Academy Highlights | Session V, Week 3

Why Latin? | Special Academy Highlight With Pastor Bree

Generally, my Latin classes are pretty fun for all. We learn grammar, speak Latin, and discuss interesting ideas and sayings from people thousands of years ago that are still relevant today. Latin is difficult, but it is rewarding.


Yet, every so often, a practical minded student will ask me, “Mr. Bree, why do we need to learn a dead language?” My usual answer is something to the effect of “a language is only dead when the ideas, values, and culture conveyed in that language are no longer relevant. So in this respect, Latin is far from dead, has a bright future, and will likely outlive us”. Or sometimes I say, “Latin is not dead, it morphed into French, Italian, Spanish, and many other languages.”


When I consider why Latin is useful for education, I consider the impact of the historical and cultural works that are written in Latin. Ancient Rome and the Roman Empire lasted for over 1000 years, and even up until the 18th century, Latin was the spoken and written language of academia in Europe. Latin literature includes not only the likes of Cicero, Vergil, Augustine, Aquinas, but even works like the Magna Carta and those of Issac Newton. Latin contributions to law, science, philosophy, history, and religion are pillars of Western Civilization. Therefore, it is worthwhile to devote time, energy, and precious years of education, to learn Latin and to reap from this historically rich field.


Also, as a side note, for those more practically minded, it will make learning other languages easier, improve your grammar and vocabulary, teach you to think critically and logically, and raise your SAT scores.


Grammar School Highlight | 1st/2nd Grade With Mrs. Mora

In 1st/2nd grade science, we continued our unit on anatomy by learning all about the skeletal system. We had the chance to touch some real bones and we are carrying out a week-long experiment on bone hardness and what might affect it. So far, we have a bone submerged in vinegar and we'll see what happens. Students suggested to also submerge some in Coca Cola, oil, and bleach, so we will be trying that out next week, too.


Studying anatomy is leading us to admire God's perfect and very complex creation. Some students even pointed out how those who don't believe in God often think everything just happens by chance. Seeing how perfectly our body is made makes it almost impossible to consider things just happen coincidentally.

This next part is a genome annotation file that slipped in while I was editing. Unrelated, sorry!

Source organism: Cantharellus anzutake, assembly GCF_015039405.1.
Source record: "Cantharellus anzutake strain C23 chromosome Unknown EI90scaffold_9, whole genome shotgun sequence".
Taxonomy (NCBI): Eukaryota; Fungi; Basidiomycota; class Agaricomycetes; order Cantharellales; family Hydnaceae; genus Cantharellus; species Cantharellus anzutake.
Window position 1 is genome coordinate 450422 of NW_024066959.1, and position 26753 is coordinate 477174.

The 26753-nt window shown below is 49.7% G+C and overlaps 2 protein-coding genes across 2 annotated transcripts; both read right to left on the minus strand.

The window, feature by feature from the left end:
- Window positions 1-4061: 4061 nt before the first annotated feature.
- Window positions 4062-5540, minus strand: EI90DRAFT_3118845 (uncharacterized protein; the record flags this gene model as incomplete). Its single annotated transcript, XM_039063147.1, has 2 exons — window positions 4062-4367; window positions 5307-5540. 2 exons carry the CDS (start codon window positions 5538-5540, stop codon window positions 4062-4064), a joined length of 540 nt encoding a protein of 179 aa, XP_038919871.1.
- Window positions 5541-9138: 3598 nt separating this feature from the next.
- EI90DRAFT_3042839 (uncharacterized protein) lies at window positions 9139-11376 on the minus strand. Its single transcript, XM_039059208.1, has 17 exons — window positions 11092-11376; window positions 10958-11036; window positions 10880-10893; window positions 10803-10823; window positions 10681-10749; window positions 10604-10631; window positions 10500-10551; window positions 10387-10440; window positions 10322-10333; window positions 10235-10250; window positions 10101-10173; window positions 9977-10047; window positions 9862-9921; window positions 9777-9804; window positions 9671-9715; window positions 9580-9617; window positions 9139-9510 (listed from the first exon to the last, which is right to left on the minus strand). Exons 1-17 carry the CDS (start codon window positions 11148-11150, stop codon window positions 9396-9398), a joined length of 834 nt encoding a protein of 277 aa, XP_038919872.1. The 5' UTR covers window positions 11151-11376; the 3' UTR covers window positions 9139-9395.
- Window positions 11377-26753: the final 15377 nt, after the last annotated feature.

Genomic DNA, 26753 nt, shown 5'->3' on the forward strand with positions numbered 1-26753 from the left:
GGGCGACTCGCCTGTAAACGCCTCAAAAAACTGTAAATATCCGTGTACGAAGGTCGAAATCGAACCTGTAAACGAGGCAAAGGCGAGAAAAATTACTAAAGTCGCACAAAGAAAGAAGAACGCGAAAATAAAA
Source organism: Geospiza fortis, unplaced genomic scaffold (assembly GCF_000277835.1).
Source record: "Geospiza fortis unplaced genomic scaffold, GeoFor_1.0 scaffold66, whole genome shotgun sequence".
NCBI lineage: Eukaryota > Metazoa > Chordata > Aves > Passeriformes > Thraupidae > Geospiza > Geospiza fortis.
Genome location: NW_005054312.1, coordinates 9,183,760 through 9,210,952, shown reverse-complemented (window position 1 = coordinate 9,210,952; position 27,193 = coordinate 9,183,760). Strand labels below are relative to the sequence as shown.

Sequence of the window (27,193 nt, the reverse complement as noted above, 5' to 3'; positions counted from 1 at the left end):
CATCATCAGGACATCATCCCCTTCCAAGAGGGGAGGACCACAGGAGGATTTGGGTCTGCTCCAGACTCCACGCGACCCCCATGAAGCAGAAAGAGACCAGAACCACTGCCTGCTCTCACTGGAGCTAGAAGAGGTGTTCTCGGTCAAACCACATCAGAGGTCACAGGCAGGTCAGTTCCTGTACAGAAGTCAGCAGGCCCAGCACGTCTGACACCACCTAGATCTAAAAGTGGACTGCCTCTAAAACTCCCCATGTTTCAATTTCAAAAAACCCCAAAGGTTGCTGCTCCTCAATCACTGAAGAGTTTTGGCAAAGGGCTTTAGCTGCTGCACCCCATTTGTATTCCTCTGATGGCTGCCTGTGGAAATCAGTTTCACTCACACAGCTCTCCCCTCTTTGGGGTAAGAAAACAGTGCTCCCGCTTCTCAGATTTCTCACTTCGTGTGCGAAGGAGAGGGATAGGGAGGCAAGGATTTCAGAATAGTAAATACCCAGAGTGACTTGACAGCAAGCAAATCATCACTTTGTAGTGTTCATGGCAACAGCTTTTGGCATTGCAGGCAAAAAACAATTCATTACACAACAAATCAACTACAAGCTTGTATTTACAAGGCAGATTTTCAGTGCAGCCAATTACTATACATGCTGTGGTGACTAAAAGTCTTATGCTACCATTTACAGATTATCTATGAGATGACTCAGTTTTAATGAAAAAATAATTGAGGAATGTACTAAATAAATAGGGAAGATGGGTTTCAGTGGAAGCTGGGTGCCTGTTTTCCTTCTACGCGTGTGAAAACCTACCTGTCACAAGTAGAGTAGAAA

Upper School Highlight | Biology With Pastor Chung

In Logic I’s biology class, the concluding chapter to the textbook is: Frauds, Hoaxes, and Wishful Thinking. When I first saw the title, I was slightly taken aback at the topic, as this is a biology textbook. And yet, it is very important for students to grasp that even in the realm of science, ethics is necessary in the search for evidence and truth. The students were definitely contemplating the fact that some are so devious as to merge two fossils of different animals in order to falsely claim a new species and a missing link between dinosaurs and birds. In reality, it was a fraud to collect more money off of the sale of a fossil. Even though this event happened in the late 90s, it was still an event found in a textbook.


To bring the idea a little closer to home I showed the students a video of how orange juice is deceptively marketed in the real world. Then, to sharpen their scientific observation skills, I gave the students a lab assignment in which they compared different samples of orange juice. The samples included 3 brands of store bought (factory processed) orange juice and a sample of Pastor Chung’s Freshly Squeezed. Even before the students had a chance to smell and taste the different samples, there was a visibly night and day difference between the fresh squeezed and store bought. I could see their eyes continue to open as they distinguished what was pleasing to the senses in real fruit juice.



I am grateful at how Donum Dei has selected textbooks that are written by Christian authors. It is a blessing to also see the many scientists who sought to benefit humanity and understand God’s creation, as their reason for studying and researching the unknown. It is my prayer that these junior scientists will continue to take this faith-based approach of using their senses to discern what is good/bad, what is real/fake, and making the concealed of God’s creation, beautifully known.

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